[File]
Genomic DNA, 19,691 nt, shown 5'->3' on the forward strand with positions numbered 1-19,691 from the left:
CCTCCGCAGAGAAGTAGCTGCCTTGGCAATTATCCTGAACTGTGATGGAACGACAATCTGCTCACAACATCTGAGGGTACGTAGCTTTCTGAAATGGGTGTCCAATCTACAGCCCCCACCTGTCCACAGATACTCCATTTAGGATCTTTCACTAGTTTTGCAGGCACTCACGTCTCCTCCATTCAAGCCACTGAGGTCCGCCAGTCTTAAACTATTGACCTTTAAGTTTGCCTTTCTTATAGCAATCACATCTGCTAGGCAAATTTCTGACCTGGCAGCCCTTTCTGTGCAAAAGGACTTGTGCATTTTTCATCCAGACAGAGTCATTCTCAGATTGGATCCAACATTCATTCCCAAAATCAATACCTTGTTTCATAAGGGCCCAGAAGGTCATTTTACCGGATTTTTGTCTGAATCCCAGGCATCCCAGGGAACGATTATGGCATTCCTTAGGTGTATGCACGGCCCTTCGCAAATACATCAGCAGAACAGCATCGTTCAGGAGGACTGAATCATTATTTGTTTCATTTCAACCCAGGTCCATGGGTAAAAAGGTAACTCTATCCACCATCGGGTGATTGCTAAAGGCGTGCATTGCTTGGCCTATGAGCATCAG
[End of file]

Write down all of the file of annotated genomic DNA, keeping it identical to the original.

Genomic DNA, 19,691 nt, shown 5'->3' on the forward strand with positions numbered 1-19,691 from the left:
CCTCCGCAGAGAAGTAGCTGCCTTGGCAATTATCCTGAACTGTGATGGAACGACAATCTGCTCACAACATCTGAGGGTACGTAGCTTTCTGAAATGGGTGTCCAATCTACAGCCCCCACCTGTCCACAGATACTCCATTTAGGATCTTTCACTAGTTTTGCAGGCACTCACGTCTCCTCCATTCAAGCCACTGAGGTCCGCCAGTCTTAAACTATTGACCTTTAAGTTTGCCTTTCTTATAGCAATCACATCTGCTAGGCAAATTTCTGACCTGGCAGCCCTTTCTGTGCAAAAGGACTTGTGCATTTTTCATCCAGACAGAGTCATTCTCAGATTGGATCCAACATTCATTCCCAAAATCAATACCTTGTTTCATAAGGGCCCAGAAGGTCATTTTACCGGATTTTTGTCTGAATCCCAGGCATCCCAGGGAACGATTATGGCATTCCTTAGGTGTATGCACGGCCCTTCGCAAATACATCAGCAGAACAGCATCGTTCAGGAGGACTGAATCATTATTTGTTTCATTTCAACCCAGGTCCATGGGTAAAAAGGTAACTCTATCCACCATCGGGTGATTGCTAAAGGCGTGCATTGCTTGGCCTATGAGCATCAG